The purine nucleoside adenosine and its phosphorylated derivatives AMP, ADP and ATP, have been accorded full status as neurotransmitters.

The transmitter activity of purine nucleosides and nucleotides was first recognised at the periphery. It was shown that externally applied ATP caused vasodilation, especially coronary vasodilation. Later it was shown that the nerve plexus of the gastro-intestinal tract contained many non-adrenergic, non-cholinergic fibres (NANC). The transmitter used by these NANC neurons turned out to be ATP, so it was proposed that these axons should be re-christened purinergic fibres. Then purinergic receptors were identified on the presynaptic membrane of the neuromuscular junction where release of adenine nucleotides reduced the release of ACh. Similarly, it was found that adenine nucleotides reduced the release of noradrenaline from adrenergic terminals.

Purine transmitters are now known to be associated with many cerebral systems and to be widely involved in cerebral physiology.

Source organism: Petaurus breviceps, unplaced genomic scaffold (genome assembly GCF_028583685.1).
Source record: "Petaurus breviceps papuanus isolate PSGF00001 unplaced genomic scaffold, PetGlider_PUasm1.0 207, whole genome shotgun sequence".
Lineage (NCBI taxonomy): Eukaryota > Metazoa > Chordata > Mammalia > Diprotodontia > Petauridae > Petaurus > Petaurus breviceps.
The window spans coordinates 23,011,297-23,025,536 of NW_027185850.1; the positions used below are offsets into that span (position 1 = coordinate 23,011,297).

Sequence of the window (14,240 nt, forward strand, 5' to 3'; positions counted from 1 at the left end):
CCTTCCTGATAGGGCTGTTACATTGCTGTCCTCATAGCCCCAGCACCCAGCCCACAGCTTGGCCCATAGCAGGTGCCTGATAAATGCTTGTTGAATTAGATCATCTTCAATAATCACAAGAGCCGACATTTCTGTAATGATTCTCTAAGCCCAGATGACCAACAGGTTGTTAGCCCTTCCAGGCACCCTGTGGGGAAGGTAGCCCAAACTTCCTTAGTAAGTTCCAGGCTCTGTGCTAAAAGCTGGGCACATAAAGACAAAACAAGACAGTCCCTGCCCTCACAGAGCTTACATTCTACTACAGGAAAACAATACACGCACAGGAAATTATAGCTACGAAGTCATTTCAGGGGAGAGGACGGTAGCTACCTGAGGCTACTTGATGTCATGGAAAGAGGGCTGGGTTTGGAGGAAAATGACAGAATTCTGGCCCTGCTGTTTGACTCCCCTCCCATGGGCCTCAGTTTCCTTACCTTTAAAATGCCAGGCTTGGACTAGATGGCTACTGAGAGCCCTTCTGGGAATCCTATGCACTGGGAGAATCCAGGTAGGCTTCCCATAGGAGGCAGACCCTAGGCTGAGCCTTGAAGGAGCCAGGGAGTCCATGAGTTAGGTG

Purine receptors are divided into two large classes: P1 receptors sensitive to adenosine and AMP, and P2 receptors sensitive to ADP and ATP. Both classes are further subdivided into subclasses. It has been found that whilst the members of one subclass of P2 receptor, the P2Y receptors, are metabotropic, the members of the other subclass, the P2X receptors, are ionotropic.

There are at least seven and probably more different P2X subunits varying from 388 to 595 aminoacids in length. The P2X structure makes only two passes through the membrane, like mechanosensitive channels of hair cells and epithelial Sodium channels.

The P2Y metabotropic receptors show the canonical 7TM conformation of other G-linked proteins.

Liu & Salter have recently reviewed the role of purine receptors in pain mechanisms,  outlining a general sketch of the research in the field and showing some new insights (Purines and pain mechanisms: recent developments. Curr. Opin. Investig. Drug 6, 65-75, 2005).

Single P2 subtypes are specifically involved in different features of pain processing. P2X3, found in primary sensory neurons, is the most studied subtype for its involvement in inflammatory and neuropathic pain. Accordingly, in animal models of inflammatory and neuropathic pain, it has been demonstrated that the inhibition of P2X3 subtype can reduce pain-related behaviours.

P2X receptors have been implicated in pain hypersensitivity subsequent to nerve injury. It is interesting that a growing body of evidence shows a role for metabotropic P2Y and P2Y2 receptors in pain hypersensitivity.


BM&L-April 2005